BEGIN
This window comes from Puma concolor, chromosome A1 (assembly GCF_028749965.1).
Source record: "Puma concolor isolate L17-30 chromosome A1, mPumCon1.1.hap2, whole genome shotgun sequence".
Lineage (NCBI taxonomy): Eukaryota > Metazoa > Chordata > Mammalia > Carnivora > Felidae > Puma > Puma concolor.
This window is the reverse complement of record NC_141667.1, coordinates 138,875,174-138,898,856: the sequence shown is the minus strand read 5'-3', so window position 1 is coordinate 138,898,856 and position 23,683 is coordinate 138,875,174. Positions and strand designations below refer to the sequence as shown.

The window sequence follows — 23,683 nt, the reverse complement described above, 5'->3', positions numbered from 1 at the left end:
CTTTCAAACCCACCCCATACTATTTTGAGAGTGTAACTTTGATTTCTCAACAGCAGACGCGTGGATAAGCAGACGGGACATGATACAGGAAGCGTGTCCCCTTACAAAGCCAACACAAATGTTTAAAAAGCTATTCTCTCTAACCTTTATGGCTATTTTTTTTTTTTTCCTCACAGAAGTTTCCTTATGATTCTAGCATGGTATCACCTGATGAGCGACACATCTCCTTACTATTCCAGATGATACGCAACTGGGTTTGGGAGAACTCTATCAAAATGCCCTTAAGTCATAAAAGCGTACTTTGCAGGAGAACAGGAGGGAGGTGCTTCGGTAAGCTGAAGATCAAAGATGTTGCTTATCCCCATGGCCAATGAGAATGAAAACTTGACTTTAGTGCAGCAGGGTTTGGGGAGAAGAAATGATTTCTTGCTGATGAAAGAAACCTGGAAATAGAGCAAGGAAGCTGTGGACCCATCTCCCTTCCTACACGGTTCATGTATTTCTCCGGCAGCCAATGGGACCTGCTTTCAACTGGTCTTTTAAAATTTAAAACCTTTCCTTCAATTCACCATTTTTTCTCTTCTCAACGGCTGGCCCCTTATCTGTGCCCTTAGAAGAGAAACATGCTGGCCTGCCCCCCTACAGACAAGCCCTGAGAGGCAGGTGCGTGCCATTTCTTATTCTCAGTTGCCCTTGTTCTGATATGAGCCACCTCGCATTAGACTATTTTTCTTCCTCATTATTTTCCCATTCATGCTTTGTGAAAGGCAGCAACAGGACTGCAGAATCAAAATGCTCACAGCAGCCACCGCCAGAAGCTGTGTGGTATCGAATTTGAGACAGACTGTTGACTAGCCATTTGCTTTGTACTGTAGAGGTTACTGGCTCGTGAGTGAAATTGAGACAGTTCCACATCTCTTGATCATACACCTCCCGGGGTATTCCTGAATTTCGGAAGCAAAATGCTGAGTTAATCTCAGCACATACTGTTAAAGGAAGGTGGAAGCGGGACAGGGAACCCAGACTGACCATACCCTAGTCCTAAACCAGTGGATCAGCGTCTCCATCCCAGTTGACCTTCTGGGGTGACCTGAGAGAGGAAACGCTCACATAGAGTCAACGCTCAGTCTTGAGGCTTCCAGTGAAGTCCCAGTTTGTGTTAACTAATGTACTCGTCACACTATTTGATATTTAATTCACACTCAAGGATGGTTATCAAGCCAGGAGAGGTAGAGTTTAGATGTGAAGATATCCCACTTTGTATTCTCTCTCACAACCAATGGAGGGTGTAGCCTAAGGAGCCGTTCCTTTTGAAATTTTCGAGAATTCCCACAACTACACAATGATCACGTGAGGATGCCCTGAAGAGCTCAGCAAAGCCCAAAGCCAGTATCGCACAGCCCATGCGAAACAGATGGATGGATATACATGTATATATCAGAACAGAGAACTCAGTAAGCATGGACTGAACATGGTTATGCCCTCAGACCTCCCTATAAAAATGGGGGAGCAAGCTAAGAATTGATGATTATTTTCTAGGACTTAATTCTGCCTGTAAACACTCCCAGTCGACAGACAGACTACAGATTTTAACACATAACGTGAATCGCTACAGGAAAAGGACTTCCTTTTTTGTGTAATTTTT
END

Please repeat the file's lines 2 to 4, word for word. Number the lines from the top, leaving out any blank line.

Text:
Source record: "Puma concolor isolate L17-30 chromosome A1, mPumCon1.1.hap2, whole genome shotgun sequence".
Lineage (NCBI taxonomy): Eukaryota > Metazoa > Chordata > Mammalia > Carnivora > Felidae > Puma > Puma concolor.
This window is the reverse complement of record NC_141667.1, coordinates 138,875,174-138,898,856: the sequence shown is the minus strand read 5'-3', so window position 1 is coordinate 138,898,856 and position 23,683 is coordinate 138,875,174. Positions and strand designations below refer to the sequence as shown.